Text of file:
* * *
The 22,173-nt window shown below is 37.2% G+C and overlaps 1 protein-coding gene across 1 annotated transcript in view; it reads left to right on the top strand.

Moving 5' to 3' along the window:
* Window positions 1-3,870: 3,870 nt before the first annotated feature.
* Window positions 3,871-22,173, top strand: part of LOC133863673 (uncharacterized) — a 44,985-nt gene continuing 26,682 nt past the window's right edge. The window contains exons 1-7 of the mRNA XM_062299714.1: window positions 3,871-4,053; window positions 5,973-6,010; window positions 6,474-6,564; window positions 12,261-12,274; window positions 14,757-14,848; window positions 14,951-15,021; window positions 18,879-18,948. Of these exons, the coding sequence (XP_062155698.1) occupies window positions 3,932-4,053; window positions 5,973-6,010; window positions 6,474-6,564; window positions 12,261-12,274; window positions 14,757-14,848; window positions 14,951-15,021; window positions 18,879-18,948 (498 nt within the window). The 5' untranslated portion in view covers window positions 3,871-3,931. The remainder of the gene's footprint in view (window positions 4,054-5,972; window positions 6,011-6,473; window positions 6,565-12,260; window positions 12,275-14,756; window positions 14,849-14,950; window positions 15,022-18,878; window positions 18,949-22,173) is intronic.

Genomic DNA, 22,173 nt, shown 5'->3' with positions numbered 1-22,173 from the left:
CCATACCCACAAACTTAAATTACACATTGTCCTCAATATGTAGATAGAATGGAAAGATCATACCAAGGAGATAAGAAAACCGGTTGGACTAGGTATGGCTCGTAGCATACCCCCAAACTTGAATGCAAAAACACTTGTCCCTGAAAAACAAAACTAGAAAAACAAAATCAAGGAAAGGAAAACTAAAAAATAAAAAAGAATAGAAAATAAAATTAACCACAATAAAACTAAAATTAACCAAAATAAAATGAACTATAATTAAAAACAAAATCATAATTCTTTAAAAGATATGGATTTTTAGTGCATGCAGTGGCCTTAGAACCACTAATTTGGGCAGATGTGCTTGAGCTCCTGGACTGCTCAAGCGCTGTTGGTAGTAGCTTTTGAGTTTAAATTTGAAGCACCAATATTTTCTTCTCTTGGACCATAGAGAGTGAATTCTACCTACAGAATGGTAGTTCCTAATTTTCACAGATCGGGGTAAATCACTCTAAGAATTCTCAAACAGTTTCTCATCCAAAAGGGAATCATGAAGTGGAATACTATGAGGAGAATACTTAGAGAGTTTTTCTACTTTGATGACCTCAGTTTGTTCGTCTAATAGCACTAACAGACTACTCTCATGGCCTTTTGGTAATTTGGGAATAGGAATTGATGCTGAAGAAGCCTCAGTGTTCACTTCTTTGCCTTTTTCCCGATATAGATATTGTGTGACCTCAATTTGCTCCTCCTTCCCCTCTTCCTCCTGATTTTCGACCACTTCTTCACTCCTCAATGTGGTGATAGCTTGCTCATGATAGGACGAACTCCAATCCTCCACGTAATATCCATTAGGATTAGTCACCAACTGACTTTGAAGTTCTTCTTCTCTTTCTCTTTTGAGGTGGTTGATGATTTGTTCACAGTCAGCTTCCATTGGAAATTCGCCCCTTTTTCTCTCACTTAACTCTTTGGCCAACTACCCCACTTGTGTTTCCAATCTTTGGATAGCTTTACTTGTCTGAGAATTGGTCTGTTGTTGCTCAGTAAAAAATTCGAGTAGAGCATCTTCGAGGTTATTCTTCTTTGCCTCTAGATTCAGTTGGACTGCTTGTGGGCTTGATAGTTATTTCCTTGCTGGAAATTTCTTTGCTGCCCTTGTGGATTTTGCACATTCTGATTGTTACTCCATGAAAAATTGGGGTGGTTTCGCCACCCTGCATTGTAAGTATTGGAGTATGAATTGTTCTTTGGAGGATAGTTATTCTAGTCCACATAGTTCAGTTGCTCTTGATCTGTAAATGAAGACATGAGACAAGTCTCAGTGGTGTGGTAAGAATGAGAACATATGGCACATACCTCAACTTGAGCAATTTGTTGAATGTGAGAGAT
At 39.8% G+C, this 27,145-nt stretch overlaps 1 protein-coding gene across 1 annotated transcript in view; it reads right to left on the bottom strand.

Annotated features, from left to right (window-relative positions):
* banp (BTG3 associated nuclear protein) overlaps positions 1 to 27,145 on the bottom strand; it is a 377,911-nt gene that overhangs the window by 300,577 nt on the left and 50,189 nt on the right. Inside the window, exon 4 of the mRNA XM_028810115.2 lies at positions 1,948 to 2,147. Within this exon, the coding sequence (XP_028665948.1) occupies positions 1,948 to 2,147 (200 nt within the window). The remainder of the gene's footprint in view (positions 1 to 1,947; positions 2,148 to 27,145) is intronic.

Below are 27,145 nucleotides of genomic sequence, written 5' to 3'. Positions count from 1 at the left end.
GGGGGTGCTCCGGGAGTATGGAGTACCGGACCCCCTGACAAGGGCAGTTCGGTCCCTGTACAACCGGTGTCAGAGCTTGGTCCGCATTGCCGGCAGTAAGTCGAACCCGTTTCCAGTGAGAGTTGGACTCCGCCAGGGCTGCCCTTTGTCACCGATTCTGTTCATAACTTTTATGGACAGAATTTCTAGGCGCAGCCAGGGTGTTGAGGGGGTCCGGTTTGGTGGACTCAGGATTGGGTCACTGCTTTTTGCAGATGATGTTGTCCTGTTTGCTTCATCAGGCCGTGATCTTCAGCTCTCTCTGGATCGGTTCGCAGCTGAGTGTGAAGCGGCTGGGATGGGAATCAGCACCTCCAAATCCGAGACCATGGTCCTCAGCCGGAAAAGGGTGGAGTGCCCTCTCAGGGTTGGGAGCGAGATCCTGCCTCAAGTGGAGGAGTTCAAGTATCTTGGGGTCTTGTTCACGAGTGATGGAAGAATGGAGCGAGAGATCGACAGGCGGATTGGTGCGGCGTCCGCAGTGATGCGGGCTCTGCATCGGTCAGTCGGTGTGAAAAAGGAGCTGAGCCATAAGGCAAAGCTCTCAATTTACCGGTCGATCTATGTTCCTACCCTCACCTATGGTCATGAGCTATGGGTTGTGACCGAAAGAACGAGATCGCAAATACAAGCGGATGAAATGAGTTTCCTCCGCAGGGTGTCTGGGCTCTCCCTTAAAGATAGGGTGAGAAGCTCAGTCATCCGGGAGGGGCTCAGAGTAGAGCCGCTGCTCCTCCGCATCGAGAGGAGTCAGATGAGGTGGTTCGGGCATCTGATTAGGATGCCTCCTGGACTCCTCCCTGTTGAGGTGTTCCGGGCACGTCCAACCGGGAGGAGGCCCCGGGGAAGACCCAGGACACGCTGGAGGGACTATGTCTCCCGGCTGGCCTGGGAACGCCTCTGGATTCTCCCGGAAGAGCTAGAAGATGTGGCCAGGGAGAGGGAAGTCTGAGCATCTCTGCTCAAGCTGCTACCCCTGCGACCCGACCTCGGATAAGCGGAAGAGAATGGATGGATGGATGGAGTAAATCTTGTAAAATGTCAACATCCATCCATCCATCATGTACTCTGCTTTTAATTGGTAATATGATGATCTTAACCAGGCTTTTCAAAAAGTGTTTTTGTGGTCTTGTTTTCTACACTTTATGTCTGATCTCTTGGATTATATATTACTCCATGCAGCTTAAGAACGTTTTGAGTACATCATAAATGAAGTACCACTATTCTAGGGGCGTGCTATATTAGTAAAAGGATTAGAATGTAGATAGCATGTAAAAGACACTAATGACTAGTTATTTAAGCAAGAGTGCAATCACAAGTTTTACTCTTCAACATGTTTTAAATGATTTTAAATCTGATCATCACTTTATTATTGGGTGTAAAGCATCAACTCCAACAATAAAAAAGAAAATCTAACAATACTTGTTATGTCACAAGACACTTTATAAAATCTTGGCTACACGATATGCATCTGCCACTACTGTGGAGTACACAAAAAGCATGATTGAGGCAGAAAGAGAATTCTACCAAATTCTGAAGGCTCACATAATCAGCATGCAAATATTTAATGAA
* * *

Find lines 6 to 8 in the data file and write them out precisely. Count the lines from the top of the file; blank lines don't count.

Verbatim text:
CCATACCCACAAACTTAAATTACACATTGTCCTCAATATGTAGATAGAATGGAAAGATCATACCAAGGAGATAAGAAAACCGGTTGGACTAGGTATGGCTCGTAGCATACCCCCAAACTTGAATGCAAAAACACTTGTCCCTGAAAAACAAAACTAGAAAAACAAAATCAAGGAAAGGAAAACTAAAAAATAAAAAAGAATAGAAAATAAAATTAACCACAATAAAACTAAAATTAACCAAAATAAAATGAACTATAATTAAAAACAAAATCATAATTCTTTAAAAGATATGGATTTTTAGTGCATGCAGTGGCCTTAGAACCACTAATTTGGGCAGATGTGCTTGAGCTCCTGGACTGCTCAAGCGCTGTTGGTAGTAGCTTTTGAGTTTAAATTTGAAGCACCAATATTTTCTTCTCTTGGACCATAGAGAGTGAATTCTACCTACAGAATGGTAGTTCCTAATTTTCACAGATCGGGGTAAATCACTCTAAGAATTCTCAAACAGTTTCTCATCCAAAAGGGAATCATGAAGTGGAATACTATGAGGAGAATACTTAGAGAGTTTTTCTACTTTGATGACCTCAGTTTGTTCGTCTAATAGCACTAACAGACTACTCTCATGGCCTTTTGGTAATTTGGGAATAGGAATTGATGCTGAAGAAGCCTCAGTGTTCACTTCTTTGCCTTTTTCCCGATATAGATATTGTGTGACCTCAATTTGCTCCTCCTTCCCCTCTTCCTCCTGATTTTCGACCACTTCTTCACTCCTCAATGTGGTGATAGCTTGCTCATGATAGGACGAACTCCAATCCTCCACGTAATATCCATTAGGATTAGTCACCAACTGACTTTGAAGTTCTTCTTCTCTTTCTCTTTTGAGGTGGTTGATGATTTGTTCACAGTCAGCTTCCATTGGAAATTCGCCCCTTTTTCTCTCACTTAACTCTTTGGCCAACTACCCCACTTGTGTTTCCAATCTTTGGATAGCTTTACTTGTCTGAGAATTGGTCTGTTGTTGCTCAGTAAAAAATTCGAGTAGAGCATCTTCGAGGTTATTCTTCTTTGCCTCTAGATTCAGTTGGACTGCTTGTGGGCTTGATAGTTATTTCCTTGCTGGAAATTTCTTTGCTGCCCTTGTGGATTTTGCACATTCTGATTGTTACTCCATGAAAAATTGGGGTGGTTTCGCCACCCTGCATTGTAAGTATTGGAGTATGAATTGTTCTTTGGAGGATAGTTATTCTAGTCCACATAGTTCAGTTGCTCTTGATCTGTAAATGAAGACATGAGACAAGTCTCAGTGGTGTGGTAAGAATGAGAACATATGGCACATACCTCAACTTGAGCAATTTGTTGAATGTGAGAGAT
At 39.8% G+C, this 27,145-nt stretch overlaps 1 protein-coding gene across 1 annotated transcript in view; it reads right to left on the bottom strand.

Annotated features, from left to right (window-relative positions):